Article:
Wednesday, March 13, 2013

The Proper Stranger

It was another winter in central Illinois, crunchy cold, low grey skies, a thick layer of ice under the thick layer of snow. Ice and snow owned the world, making a claustrophobic bunker out of what was breezy and open in summertime. It muffled noises so that only the low thuds of doors and slow smush of tires in slush were the only sounds. Those, and the relentless wind through skeletal trees were the sounds I heard for months.

OK, I admit it. I’m not a fan of winter weather. I grew up in Florida where winter meant we wore jackets and sweaters over our sleeveless outfits. This stuff was for the birds. No, that’s wrong. The birds left, except the cardinals whose bright colors reminded me that other birds will be back, but not soon enough. Winter clothes I liked, wools and boots, jackets and sweaters. Winter that inspired them I liked not at all.
Every year we had to “winterize” or pay. Stocking-stuffers at Christmas were always accompanied by Lock-Eze, stuff to spray into your car’s lock so your key would turn. If you were lucky, you had a garage to park your car in. Most people weren’t so lucky, of course, so if you found your car under the car-size load of snow or ice and got into it with the Lock-Eze, you had to turn on your windshield wipers, grab your scraper and prepare to get out of the car again to dig it out just enough to see out of the windows. After a cold night, the first blast of air from the defroster shot snow in your face, clearing the condensation-turned-to-frost-balls out of the vents. By the time you dug the car out, it was likely that the windows had frosted over again because the defroster and heater in the car had not yet warmed up the glass. Once you had your car cleared, you had to make a choice: Turn off the engine, go back in the house, take your shower because you’ve worked up a sweat with all this work, in spite of the cold, OR hang it all and go to work pretty certain you were going to go bad before the day ended.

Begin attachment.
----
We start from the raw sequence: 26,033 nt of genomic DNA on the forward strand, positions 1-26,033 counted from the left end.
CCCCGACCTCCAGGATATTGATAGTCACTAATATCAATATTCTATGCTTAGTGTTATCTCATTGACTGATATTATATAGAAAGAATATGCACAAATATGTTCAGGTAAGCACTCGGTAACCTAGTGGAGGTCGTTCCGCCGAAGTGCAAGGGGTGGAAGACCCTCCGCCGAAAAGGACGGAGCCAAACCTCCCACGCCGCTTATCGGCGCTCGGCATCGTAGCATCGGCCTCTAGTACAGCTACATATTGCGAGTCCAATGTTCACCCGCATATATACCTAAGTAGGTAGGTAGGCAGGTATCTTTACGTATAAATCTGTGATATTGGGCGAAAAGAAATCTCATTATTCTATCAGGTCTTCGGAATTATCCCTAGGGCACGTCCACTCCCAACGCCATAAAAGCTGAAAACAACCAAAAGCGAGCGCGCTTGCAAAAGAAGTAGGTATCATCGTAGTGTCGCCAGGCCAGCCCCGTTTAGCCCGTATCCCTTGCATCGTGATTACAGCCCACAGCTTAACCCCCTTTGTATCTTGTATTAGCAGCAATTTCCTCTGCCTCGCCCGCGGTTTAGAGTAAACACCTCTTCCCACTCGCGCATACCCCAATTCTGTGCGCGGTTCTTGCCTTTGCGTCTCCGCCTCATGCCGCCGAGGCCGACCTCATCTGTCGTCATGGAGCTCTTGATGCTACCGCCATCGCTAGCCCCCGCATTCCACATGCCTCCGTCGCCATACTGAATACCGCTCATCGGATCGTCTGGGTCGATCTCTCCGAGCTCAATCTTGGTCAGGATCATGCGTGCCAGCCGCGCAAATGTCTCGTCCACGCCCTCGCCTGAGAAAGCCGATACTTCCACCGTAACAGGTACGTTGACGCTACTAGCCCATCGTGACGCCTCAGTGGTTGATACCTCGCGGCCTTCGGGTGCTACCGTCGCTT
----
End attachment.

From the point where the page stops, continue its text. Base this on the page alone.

I memorized the snow plow schedule. In my town, after a big storm the streets were plowed alphabetically. This wasn’t too bad when I lived on Grant Street, but I could have been stuck for days on Walnut Street.

Tree branches gave way under the weight of ice and fell on the houses and cars. The snow pushed to one side had to go somewhere and was scraped into piles in parking lots and edges of yards. It had to be navigated, accounted for. Trips to the grocery were pre-meditated with surplus in mind. After all I never knew when I would be snowed in for a day or so. And I lived in town. What did they do, the people who lived in the country?

I had started my new career as a computer programmer for State Farm. I was so nervous, being a little older, not by much, but enough to notice, than my co-workers who were by majority recent college graduates. I had worked for the telephone company for six years and for an attorney’s office for a couple of years before that. I had gone back to college, gotten a second bachelor’s degree, this one in applied computer science just to get this job. My grades had been good. I was confident in my skills. But I remembered the adage that warns of any enterprise requiring new clothes.